Following these four key 360 Degree Feedback Guidelines should help you to deliver this method successfully within your organisation.
People can get very nervous about receiving feedback. Therefore, it is important to hold your 360 feedback session in an environment that will put the individual at ease. To do this, you should:
Take a look through the report before you meet with the feedback recipient. Identify very high or low scores, read through the comments and consider how the individual is likely to respond to the feedback. You may want to prepare some open questions in advance of the session e.g. What stands out to you about the report? Where do you see your particular strengths? Does anything surprise you about the feedback?
Don’t just dive into the feedback session. It is vital to lay the foundation at the start of the session to set you up for success. As a manager or coach, it is important to start by positioning the 360 feedback with the individual. Agree that it is for their development and ask them what they are expecting. Ask about their choice of respondents, their state of mind/what was happening in the organisation around the time that people gave feedback. All these points are important because usually there is a lag between feedback giving and the actual feedback session. Then position the following points with the individual before reviewing the actual feedback report together:
It is important to position the fact that feedback represents the ‘perceptions’ of others about you. Perception is not the same as fact although it can lead to a judgement which may or may not be true. However, it is usually based on something that the individual has said or done. When delivering 360 feedback, the value is in helping the individual to consider which of their behaviours typically generated favourable or unfavourable perceptions or judgements from others. This increased self-awareness allows the individual to choose whether or not to repeat these behaviours in future, giving them choice and control.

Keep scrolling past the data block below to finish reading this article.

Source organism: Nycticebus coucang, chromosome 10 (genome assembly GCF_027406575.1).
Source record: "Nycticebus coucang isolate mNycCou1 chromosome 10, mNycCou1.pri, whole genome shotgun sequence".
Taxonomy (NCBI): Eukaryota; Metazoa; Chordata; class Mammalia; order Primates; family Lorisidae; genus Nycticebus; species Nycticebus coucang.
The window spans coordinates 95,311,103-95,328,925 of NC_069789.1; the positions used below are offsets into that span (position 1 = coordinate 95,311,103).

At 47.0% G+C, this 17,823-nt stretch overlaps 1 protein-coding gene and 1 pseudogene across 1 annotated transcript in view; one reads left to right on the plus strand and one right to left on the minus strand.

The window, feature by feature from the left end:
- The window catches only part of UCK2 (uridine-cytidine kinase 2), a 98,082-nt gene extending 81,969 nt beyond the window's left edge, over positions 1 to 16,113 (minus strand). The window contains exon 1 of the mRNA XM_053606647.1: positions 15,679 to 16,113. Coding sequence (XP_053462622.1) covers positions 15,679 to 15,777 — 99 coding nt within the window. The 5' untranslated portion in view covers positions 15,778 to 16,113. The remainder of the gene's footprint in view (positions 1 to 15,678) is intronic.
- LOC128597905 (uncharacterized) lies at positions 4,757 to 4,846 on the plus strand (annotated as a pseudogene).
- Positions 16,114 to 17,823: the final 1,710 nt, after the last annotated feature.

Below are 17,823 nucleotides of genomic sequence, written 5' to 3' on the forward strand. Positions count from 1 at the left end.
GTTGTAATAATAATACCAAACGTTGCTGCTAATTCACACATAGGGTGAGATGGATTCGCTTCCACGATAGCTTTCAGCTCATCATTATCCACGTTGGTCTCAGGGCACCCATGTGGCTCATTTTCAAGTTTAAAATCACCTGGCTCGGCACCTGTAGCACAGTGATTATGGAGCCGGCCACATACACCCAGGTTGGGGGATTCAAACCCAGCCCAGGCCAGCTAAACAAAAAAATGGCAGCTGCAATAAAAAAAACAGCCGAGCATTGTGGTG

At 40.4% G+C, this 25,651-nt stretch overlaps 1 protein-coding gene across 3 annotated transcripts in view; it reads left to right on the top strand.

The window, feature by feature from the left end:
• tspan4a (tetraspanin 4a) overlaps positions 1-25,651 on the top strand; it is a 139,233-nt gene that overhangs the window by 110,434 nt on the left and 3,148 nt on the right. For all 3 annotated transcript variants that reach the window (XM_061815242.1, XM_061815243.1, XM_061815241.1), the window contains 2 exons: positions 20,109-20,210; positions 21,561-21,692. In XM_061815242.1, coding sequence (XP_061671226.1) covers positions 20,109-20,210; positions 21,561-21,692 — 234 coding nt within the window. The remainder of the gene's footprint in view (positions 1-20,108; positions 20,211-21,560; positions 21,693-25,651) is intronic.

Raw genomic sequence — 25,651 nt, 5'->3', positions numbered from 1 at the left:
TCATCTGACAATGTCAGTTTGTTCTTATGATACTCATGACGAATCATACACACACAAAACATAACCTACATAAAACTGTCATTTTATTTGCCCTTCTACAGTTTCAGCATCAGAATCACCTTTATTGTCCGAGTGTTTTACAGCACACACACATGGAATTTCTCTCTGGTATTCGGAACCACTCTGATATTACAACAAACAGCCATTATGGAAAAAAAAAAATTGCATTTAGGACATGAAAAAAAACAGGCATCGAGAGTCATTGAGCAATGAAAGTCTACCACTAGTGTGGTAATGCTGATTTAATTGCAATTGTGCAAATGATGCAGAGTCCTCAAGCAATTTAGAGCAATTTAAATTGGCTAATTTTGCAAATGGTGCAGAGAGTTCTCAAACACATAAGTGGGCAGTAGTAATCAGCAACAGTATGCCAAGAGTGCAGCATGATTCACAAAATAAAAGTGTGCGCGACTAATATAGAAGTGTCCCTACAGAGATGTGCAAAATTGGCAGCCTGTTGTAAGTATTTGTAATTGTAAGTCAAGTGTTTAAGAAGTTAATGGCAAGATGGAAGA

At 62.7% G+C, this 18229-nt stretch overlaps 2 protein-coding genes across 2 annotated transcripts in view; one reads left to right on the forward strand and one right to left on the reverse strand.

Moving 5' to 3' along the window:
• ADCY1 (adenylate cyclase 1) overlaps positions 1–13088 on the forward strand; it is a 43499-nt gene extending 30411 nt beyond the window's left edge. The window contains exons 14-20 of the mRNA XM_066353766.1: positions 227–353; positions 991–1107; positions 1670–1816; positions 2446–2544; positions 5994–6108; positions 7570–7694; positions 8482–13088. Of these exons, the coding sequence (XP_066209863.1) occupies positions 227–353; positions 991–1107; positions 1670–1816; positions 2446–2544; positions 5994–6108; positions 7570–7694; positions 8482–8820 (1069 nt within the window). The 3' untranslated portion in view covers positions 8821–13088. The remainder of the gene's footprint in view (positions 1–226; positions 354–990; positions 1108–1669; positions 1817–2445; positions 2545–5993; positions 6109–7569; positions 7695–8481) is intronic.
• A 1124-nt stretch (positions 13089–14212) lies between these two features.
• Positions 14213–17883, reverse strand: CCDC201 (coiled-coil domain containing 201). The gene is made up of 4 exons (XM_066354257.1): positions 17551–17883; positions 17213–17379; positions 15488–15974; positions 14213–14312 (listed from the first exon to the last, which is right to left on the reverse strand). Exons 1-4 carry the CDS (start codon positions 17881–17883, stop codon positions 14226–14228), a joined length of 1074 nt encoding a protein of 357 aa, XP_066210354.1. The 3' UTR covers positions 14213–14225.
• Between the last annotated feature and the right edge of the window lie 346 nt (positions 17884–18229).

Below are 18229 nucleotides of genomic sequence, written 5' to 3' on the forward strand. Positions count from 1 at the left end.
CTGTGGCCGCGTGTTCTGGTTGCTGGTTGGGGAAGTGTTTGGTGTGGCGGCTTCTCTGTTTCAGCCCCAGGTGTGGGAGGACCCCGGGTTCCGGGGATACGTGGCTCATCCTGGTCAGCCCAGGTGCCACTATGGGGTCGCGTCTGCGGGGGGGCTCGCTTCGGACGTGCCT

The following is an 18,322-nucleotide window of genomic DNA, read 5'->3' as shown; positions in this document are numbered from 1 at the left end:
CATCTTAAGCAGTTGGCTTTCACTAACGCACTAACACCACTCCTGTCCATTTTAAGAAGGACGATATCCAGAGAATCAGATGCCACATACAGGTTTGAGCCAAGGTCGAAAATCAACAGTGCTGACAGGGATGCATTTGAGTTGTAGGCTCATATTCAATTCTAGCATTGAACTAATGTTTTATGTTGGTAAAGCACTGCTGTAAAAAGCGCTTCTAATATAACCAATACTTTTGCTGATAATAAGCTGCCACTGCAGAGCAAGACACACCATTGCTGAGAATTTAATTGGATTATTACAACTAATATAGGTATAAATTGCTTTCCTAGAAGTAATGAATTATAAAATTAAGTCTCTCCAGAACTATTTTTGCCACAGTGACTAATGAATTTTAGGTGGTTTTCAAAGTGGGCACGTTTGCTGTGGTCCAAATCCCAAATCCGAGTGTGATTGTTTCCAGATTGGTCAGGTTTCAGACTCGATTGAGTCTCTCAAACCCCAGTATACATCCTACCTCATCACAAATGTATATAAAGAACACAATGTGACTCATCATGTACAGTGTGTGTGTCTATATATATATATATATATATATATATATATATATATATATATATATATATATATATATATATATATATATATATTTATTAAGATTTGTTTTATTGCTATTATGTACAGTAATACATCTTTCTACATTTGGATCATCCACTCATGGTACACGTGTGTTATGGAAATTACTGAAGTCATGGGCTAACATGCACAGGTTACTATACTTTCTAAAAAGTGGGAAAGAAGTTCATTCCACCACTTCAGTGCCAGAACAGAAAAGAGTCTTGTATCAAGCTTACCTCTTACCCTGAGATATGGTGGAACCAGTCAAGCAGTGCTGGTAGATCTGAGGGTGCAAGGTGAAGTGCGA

There may have been a lag in the time or an incident around the time of the survey that meant that respondents were disproportionately likely to rate behaviours particularly high or low. There could have been an argument or the recipient may have just delivered an amazing presentation. Either of those experiences could introduce bias, particularly if they represent a high proportion of the interactions that a respondent has had with the individual.
We all remember the tough marking/lenient teachers at school, workplace colleagues are no different! One person’s score of 5 may be another person’s 4, or even a 3. Therefore it is important to look at the trends over a feedback report, to identify the relative highs and lows, as opposed to focusing on the specific scores. The biggest risk with 360 Degree Feedback can be with the line manager, who is generally the only individual whose response can be directly attributed. They need to be able and prepared to substantiate their opinion.
Whether we agree or not with the feedback that we receive, we should recognise that people have taken the time and effort to provide us with feedback for our benefit. Therefore, we should always treat it with respect. It is our choice as to whether we accept or act on the feedback. After having received the feedback, it is good practice to thank those who went to the effort of contributing to a 360° report and ideally share a couple of the insights or development points that are being taken from it, building a positive learning culture.
Having gone through the report identifying themes, it is helpful to coach the individual to identify 2 or 3 ‘takeaways’ or development actions that they are committed to putting into action. This doesn’t have to be an area of perceived weakness – particularly if the gap isn’t important to an individual’s job or future. It could be about further developing or utilising a strength. The key is to turn the feedback into some specific actions that the individual considers of value to them. We would also recommend that the individual discusses their feedback and actions with their line manager after the session – but it should be emphasised that it is their choice.